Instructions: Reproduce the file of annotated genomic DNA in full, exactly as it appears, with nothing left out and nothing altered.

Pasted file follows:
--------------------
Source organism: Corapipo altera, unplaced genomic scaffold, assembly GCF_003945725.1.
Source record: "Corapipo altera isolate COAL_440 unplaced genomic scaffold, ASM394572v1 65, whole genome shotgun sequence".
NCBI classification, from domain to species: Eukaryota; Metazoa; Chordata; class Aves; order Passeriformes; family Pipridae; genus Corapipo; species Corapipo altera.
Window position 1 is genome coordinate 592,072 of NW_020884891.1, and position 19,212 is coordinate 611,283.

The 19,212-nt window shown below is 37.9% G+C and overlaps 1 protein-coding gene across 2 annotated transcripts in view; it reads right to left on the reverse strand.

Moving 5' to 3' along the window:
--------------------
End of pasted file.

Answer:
Source organism: Corapipo altera, unplaced genomic scaffold, assembly GCF_003945725.1.
Source record: "Corapipo altera isolate COAL_440 unplaced genomic scaffold, ASM394572v1 65, whole genome shotgun sequence".
NCBI classification, from domain to species: Eukaryota; Metazoa; Chordata; class Aves; order Passeriformes; family Pipridae; genus Corapipo; species Corapipo altera.
Window position 1 is genome coordinate 592,072 of NW_020884891.1, and position 19,212 is coordinate 611,283.

The 19,212-nt window shown below is 37.9% G+C and overlaps 1 protein-coding gene across 2 annotated transcripts in view; it reads right to left on the reverse strand.

Moving 5' to 3' along the window: